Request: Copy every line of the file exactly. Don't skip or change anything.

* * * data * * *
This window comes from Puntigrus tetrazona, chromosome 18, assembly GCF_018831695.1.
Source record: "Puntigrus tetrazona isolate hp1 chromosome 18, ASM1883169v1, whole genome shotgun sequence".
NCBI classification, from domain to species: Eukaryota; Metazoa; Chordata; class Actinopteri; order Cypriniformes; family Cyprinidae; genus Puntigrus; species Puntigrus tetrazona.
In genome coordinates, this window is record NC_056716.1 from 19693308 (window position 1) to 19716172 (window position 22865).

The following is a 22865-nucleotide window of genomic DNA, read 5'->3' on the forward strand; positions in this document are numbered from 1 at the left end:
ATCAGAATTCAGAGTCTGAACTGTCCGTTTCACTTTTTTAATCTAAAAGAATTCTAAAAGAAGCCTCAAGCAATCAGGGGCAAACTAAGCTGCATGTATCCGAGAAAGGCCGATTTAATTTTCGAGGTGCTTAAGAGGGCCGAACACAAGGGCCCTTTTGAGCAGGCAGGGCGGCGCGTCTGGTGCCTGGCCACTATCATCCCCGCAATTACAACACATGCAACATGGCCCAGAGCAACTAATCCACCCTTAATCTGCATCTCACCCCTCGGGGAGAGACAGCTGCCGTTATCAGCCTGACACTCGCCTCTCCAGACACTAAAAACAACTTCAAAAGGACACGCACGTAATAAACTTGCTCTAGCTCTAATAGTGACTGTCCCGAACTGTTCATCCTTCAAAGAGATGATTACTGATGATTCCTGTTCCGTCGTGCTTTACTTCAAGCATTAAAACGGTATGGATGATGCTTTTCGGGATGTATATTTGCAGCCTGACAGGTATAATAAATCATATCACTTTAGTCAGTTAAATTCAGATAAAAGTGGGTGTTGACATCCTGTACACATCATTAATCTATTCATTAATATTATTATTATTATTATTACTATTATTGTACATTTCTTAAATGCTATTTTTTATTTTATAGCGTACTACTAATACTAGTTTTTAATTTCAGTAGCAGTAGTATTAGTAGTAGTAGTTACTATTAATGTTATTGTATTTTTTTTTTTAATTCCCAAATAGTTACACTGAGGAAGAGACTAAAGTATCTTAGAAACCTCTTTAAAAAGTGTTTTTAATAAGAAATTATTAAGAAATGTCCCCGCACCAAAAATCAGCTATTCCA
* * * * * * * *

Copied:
This window comes from Puntigrus tetrazona, chromosome 18, assembly GCF_018831695.1.
Source record: "Puntigrus tetrazona isolate hp1 chromosome 18, ASM1883169v1, whole genome shotgun sequence".
NCBI classification, from domain to species: Eukaryota; Metazoa; Chordata; class Actinopteri; order Cypriniformes; family Cyprinidae; genus Puntigrus; species Puntigrus tetrazona.
In genome coordinates, this window is record NC_056716.1 from 19693308 (window position 1) to 19716172 (window position 22865).

The following is a 22865-nucleotide window of genomic DNA, read 5'->3' on the forward strand; positions in this document are numbered from 1 at the left end:
ATCAGAATTCAGAGTCTGAACTGTCCGTTTCACTTTTTTAATCTAAAAGAATTCTAAAAGAAGCCTCAAGCAATCAGGGGCAAACTAAGCTGCATGTATCCGAGAAAGGCCGATTTAATTTTCGAGGTGCTTAAGAGGGCCGAACACAAGGGCCCTTTTGAGCAGGCAGGGCGGCGCGTCTGGTGCCTGGCCACTATCATCCCCGCAATTACAACACATGCAACATGGCCCAGAGCAACTAATCCACCCTTAATCTGCATCTCACCCCTCGGGGAGAGACAGCTGCCGTTATCAGCCTGACACTCGCCTCTCCAGACACTAAAAACAACTTCAAAAGGACACGCACGTAATAAACTTGCTCTAGCTCTAATAGTGACTGTCCCGAACTGTTCATCCTTCAAAGAGATGATTACTGATGATTCCTGTTCCGTCGTGCTTTACTTCAAGCATTAAAACGGTATGGATGATGCTTTTCGGGATGTATATTTGCAGCCTGACAGGTATAATAAATCATATCACTTTAGTCAGTTAAATTCAGATAAAAGTGGGTGTTGACATCCTGTACACATCATTAATCTATTCATTAATATTATTATTATTATTATTACTATTATTGTACATTTCTTAAATGCTATTTTTTATTTTATAGCGTACTACTAATACTAGTTTTTAATTTCAGTAGCAGTAGTATTAGTAGTAGTAGTTACTATTAATGTTATTGTATTTTTTTTTTTAATTCCCAAATAGTTACACTGAGGAAGAGACTAAAGTATCTTAGAAACCTCTTTAAAAAGTGTTTTTAATAAGAAATTATTAAGAAATGTCCCCGCACCAAAAATCAGCTATTCCA